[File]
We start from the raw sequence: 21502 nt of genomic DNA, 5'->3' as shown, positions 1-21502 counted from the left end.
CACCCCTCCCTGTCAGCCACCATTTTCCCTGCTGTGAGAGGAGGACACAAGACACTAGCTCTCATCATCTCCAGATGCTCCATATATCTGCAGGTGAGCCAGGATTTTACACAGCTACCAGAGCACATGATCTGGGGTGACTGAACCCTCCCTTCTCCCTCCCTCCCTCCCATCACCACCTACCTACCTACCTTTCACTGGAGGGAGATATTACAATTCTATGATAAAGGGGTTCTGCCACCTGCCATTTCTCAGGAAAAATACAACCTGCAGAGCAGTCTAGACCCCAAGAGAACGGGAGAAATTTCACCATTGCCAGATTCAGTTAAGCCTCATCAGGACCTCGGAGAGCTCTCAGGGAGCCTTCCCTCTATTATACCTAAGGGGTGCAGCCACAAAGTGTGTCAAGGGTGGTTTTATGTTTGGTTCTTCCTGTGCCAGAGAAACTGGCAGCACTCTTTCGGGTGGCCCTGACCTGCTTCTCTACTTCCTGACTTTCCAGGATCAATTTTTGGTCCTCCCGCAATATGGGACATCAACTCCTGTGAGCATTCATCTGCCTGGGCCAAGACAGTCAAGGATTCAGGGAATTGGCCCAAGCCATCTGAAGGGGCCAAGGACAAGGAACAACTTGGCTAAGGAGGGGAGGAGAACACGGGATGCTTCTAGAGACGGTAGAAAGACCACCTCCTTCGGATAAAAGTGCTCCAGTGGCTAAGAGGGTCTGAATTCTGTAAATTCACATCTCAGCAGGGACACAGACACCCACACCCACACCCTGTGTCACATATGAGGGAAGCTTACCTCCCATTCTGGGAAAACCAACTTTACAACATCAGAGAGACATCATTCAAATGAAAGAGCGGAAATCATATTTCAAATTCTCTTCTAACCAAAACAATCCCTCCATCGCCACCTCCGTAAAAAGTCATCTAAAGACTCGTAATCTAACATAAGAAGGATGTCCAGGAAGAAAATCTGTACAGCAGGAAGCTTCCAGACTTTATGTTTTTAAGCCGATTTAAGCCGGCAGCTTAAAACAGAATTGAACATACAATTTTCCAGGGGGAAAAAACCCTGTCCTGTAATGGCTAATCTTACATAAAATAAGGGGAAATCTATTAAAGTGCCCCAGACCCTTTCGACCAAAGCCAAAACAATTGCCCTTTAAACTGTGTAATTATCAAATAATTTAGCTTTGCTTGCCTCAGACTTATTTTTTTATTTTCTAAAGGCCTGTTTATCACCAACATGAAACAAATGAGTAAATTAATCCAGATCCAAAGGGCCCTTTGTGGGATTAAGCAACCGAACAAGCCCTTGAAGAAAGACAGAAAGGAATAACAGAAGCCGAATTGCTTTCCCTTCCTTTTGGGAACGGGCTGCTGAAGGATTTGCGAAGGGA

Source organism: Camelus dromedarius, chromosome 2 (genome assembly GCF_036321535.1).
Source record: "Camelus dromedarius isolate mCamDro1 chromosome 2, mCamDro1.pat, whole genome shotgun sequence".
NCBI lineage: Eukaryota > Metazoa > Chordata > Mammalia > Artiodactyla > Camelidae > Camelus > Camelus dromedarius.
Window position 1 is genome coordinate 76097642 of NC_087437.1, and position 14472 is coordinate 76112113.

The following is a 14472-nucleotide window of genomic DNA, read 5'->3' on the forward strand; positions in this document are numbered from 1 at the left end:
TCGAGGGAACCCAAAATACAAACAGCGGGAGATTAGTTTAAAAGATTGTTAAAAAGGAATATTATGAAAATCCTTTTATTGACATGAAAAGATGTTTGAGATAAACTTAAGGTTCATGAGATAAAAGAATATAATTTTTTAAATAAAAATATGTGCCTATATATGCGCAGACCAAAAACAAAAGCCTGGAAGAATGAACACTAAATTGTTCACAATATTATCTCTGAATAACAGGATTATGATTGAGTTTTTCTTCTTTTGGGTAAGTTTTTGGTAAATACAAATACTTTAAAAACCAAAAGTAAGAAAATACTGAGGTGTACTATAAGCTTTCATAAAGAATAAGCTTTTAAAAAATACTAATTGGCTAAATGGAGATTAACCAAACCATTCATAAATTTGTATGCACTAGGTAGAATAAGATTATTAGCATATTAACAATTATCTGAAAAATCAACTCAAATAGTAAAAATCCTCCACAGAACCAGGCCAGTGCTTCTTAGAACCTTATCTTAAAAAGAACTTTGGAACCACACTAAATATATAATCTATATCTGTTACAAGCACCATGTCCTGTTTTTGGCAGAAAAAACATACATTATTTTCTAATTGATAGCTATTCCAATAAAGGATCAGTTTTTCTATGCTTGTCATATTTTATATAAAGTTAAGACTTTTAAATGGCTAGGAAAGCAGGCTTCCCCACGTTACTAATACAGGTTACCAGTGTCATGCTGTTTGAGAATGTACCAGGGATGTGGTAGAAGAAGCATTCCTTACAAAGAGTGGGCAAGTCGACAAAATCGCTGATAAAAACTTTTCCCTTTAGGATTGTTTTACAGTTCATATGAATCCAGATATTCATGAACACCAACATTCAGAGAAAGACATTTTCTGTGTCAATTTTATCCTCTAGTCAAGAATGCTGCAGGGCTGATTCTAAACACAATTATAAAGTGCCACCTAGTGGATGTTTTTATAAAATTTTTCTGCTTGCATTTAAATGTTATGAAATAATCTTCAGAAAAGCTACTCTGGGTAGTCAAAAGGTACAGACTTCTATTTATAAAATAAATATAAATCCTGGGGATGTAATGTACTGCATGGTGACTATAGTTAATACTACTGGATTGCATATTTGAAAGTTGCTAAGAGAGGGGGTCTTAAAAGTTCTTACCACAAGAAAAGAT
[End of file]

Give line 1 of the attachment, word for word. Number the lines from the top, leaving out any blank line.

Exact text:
We start from the raw sequence: 21502 nt of genomic DNA, 5'->3' as shown, positions 1-21502 counted from the left end.